How can we file a reaffirmation for our mortgage? 16 Answers as of November 06, 2013

We filed for bankruptcy 7 a couple of years ago, but we did not include our mortgage. We ran our credit and we realized that our Mortgage payments were not appearing on our credit reports. Our bankruptcy lawyer never indicated we needed a reaffirmation. Can we still reaffirm or how can we solve this problem. We need our credit history to rebuild our credit.

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Law Offices of Daniel J Winter
Law Offices of Daniel J Winter | Daniel J Winter
This is a common problem people are having lately. The lender says you needed a reaffirmation agreement on a previous mortgage. In reality, this is a requirement that is just unique to this lender. In fact, it is almost always a bad idea to reaffirm a mortgage. There are many legal reasons why you are better off not reaffirming. While it is true that the mortgage company may not report the payments, you can send your records of payments directly to the credit bureaus to get them reported. Then, you can shop for a different lender who will refinance your mortgage. Bankruptcy courts in this district do not generally allow you to "go back" and reaffirm a mortgage. But, you should be able to get refinanced by another lender.
Answer Applies to: Illinois
Replied: 11/6/2013
Law Offices of Peter De Bruyn
Law Offices of Peter De Bruyn | Peter De Bruyn
Was your mortgage listed on schedule "D"? You have the right to include accurate information in your credit report. You can add you correct information to your credit report at least once a year, yourself, without them. They are required to give you at least annual statements reflecting your outstanding mortgage.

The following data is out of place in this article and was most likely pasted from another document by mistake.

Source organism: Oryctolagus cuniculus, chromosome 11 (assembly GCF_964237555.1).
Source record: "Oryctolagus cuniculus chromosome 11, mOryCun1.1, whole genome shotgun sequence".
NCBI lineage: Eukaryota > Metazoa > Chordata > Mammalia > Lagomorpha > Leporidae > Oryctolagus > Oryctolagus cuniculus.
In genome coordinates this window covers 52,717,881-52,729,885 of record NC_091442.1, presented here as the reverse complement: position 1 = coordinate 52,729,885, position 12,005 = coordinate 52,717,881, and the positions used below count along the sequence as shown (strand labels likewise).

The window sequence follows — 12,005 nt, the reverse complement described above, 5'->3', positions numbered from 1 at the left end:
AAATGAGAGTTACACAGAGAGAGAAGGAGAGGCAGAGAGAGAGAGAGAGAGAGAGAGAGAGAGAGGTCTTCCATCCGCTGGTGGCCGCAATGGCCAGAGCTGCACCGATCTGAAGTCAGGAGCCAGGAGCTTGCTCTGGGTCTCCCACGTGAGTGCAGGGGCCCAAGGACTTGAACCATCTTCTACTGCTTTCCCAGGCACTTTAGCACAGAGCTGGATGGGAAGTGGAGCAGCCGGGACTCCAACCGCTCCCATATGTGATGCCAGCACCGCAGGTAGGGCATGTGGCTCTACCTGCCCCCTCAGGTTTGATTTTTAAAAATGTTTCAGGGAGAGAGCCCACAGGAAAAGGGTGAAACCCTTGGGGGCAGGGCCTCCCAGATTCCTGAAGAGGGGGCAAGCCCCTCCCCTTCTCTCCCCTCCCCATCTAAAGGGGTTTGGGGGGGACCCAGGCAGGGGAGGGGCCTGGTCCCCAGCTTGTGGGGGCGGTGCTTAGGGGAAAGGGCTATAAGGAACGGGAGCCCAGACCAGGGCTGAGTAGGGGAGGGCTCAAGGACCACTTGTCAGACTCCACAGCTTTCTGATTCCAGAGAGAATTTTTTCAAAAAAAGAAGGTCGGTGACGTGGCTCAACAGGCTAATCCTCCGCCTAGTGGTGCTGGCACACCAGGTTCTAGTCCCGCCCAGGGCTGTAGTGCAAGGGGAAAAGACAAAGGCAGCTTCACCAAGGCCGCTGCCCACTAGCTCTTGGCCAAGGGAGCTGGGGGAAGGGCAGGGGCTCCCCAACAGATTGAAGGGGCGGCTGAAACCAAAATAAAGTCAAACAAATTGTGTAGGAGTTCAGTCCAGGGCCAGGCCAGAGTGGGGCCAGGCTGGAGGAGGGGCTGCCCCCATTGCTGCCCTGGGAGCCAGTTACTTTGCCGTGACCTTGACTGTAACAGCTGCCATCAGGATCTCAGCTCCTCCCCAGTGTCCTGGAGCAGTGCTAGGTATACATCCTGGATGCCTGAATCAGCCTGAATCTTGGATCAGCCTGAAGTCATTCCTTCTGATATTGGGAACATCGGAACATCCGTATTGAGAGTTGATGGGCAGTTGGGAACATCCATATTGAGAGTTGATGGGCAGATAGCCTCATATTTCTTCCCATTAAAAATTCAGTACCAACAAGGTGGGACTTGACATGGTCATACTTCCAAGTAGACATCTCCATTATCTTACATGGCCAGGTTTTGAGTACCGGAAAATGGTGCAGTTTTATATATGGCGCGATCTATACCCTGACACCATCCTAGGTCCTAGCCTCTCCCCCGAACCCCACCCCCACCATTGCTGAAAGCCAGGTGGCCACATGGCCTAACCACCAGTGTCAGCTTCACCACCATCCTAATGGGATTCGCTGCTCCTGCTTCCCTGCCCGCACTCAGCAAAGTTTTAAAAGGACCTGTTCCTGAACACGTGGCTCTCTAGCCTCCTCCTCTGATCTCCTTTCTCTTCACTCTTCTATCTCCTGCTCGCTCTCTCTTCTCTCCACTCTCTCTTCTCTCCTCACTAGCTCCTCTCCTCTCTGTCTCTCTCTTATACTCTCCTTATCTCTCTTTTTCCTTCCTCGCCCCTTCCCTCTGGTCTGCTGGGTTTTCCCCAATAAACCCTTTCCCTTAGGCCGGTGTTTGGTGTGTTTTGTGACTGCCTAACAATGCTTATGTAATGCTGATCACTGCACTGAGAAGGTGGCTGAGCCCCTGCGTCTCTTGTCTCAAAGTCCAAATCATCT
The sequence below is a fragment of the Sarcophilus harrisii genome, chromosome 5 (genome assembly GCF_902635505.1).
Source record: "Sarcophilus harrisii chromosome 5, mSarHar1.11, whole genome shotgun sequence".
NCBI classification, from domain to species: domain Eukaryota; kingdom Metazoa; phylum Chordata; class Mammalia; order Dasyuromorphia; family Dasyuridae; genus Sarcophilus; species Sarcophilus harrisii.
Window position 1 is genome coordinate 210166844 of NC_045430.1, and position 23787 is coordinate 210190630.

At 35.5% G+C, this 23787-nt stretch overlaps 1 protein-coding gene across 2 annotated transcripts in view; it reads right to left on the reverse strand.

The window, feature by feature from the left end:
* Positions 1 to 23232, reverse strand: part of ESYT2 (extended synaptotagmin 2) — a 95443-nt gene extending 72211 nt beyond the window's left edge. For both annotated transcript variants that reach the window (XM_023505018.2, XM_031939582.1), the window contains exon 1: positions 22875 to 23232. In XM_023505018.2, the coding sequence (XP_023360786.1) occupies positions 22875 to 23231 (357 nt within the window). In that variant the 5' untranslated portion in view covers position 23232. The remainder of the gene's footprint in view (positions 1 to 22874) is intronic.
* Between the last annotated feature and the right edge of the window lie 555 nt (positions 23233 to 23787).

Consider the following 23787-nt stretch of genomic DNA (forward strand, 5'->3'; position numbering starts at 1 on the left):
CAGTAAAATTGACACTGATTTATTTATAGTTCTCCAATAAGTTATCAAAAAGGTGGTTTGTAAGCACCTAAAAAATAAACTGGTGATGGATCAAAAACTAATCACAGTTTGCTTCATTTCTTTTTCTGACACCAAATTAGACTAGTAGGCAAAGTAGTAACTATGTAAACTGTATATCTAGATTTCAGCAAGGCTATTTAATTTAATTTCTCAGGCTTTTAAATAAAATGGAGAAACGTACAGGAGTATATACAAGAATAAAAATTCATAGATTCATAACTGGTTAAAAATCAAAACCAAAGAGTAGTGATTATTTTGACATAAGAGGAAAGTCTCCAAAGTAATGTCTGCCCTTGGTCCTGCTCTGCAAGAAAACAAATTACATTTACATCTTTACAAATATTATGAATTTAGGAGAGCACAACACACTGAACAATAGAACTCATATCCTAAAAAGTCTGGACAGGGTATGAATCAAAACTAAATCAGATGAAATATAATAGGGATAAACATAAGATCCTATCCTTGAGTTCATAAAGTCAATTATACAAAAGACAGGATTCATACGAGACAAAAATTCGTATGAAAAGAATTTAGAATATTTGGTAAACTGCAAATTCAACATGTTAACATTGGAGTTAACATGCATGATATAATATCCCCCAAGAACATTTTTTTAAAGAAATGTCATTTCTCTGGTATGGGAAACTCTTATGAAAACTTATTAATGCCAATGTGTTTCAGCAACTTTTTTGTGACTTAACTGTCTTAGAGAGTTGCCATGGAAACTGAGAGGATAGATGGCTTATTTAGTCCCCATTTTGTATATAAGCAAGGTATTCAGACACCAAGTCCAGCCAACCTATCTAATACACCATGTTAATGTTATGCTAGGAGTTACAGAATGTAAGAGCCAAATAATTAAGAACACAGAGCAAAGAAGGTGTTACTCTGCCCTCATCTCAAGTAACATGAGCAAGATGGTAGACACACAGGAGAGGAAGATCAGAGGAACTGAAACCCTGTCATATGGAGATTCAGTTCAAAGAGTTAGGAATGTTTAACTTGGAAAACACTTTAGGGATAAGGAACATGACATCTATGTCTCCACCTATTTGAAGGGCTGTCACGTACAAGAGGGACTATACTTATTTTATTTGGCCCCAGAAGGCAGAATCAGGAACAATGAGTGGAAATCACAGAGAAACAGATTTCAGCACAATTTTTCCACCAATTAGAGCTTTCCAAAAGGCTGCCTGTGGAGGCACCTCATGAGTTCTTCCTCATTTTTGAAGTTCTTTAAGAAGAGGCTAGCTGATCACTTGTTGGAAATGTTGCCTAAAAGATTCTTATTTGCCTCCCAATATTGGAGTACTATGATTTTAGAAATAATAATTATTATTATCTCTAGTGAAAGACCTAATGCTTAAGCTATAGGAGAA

Answer Applies to: California
Replied: 11/6/2013
The Law Office of Darren Aronow, PC
The Law Office of Darren Aronow, PC | Darren Aronow
You would have to find out if the judge on your case will allow you to file a reaffirmation agreement for a mortgage. Many judges will not allow you to reaffirm debt in a bankruptcy which is designed to get rid of debt.
Answer Applies to: New York
Replied: 11/6/2013
The Law Offices of Andrew D. Myers
The Law Offices of Andrew D. Myers | Andrew Myers
Your attorney did an excellent job by NOT reaffirming your mortgage. If rebuilding credit is your goal there are many other legitimate ways to do so, please see the article on this topic linked below. The U.S. Supreme Court has pointed out that the purpose of bankruptcy is to give unfortunate debtors a fresh start. Reaffirmations run contrary to that goal. Also, procedural, once your case is closed, reopening for the purpose of filing a reaffirmation is not allowed.
Answer Applies to: Massachusetts
Replied: 11/6/2013
Idaho Bankruptcy Law | Paul Ross